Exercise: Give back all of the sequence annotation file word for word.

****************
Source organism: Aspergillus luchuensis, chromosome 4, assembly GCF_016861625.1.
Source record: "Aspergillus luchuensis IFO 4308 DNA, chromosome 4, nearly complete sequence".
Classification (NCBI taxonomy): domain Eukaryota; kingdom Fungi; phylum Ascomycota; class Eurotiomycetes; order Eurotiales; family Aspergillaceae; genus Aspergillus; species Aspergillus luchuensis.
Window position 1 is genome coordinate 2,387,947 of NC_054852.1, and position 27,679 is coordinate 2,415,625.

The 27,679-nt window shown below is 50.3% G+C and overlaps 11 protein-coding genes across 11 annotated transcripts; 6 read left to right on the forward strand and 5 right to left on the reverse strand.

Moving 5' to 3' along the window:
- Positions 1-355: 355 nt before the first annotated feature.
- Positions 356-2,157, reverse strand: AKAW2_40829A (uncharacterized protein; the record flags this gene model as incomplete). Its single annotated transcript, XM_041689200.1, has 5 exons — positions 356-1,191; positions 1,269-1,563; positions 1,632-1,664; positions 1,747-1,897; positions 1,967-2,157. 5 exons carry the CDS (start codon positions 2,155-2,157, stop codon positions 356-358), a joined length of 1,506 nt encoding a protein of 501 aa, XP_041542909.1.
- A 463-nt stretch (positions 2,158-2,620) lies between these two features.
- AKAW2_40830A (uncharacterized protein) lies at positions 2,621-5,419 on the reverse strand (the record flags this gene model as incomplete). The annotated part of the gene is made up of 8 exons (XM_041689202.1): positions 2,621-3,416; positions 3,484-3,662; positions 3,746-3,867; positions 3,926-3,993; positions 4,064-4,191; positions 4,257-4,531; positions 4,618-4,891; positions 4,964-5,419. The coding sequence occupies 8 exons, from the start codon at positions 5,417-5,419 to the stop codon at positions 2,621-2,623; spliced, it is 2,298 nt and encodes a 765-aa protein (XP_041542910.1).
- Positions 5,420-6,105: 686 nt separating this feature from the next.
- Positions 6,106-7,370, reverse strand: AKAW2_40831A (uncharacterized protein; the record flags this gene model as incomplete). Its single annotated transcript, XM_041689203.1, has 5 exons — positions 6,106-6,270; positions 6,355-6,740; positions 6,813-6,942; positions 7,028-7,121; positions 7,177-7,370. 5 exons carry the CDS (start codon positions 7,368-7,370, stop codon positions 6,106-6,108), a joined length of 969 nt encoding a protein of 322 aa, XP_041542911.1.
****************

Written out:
Source organism: Aspergillus luchuensis, chromosome 4, assembly GCF_016861625.1.
Source record: "Aspergillus luchuensis IFO 4308 DNA, chromosome 4, nearly complete sequence".
Classification (NCBI taxonomy): domain Eukaryota; kingdom Fungi; phylum Ascomycota; class Eurotiomycetes; order Eurotiales; family Aspergillaceae; genus Aspergillus; species Aspergillus luchuensis.
Window position 1 is genome coordinate 2,387,947 of NC_054852.1, and position 27,679 is coordinate 2,415,625.

The 27,679-nt window shown below is 50.3% G+C and overlaps 11 protein-coding genes across 11 annotated transcripts; 6 read left to right on the forward strand and 5 right to left on the reverse strand.

Moving 5' to 3' along the window:
- Positions 1-355: 355 nt before the first annotated feature.
- Positions 356-2,157, reverse strand: AKAW2_40829A (uncharacterized protein; the record flags this gene model as incomplete). Its single annotated transcript, XM_041689200.1, has 5 exons — positions 356-1,191; positions 1,269-1,563; positions 1,632-1,664; positions 1,747-1,897; positions 1,967-2,157. 5 exons carry the CDS (start codon positions 2,155-2,157, stop codon positions 356-358), a joined length of 1,506 nt encoding a protein of 501 aa, XP_041542909.1.
- A 463-nt stretch (positions 2,158-2,620) lies between these two features.
- AKAW2_40830A (uncharacterized protein) lies at positions 2,621-5,419 on the reverse strand (the record flags this gene model as incomplete). The annotated part of the gene is made up of 8 exons (XM_041689202.1): positions 2,621-3,416; positions 3,484-3,662; positions 3,746-3,867; positions 3,926-3,993; positions 4,064-4,191; positions 4,257-4,531; positions 4,618-4,891; positions 4,964-5,419. The coding sequence occupies 8 exons, from the start codon at positions 5,417-5,419 to the stop codon at positions 2,621-2,623; spliced, it is 2,298 nt and encodes a 765-aa protein (XP_041542910.1).
- Positions 5,420-6,105: 686 nt separating this feature from the next.
- Positions 6,106-7,370, reverse strand: AKAW2_40831A (uncharacterized protein; the record flags this gene model as incomplete). Its single annotated transcript, XM_041689203.1, has 5 exons — positions 6,106-6,270; positions 6,355-6,740; positions 6,813-6,942; positions 7,028-7,121; positions 7,177-7,370. 5 exons carry the CDS (start codon positions 7,368-7,370, stop codon positions 6,106-6,108), a joined length of 969 nt encoding a protein of 322 aa, XP_041542911.1.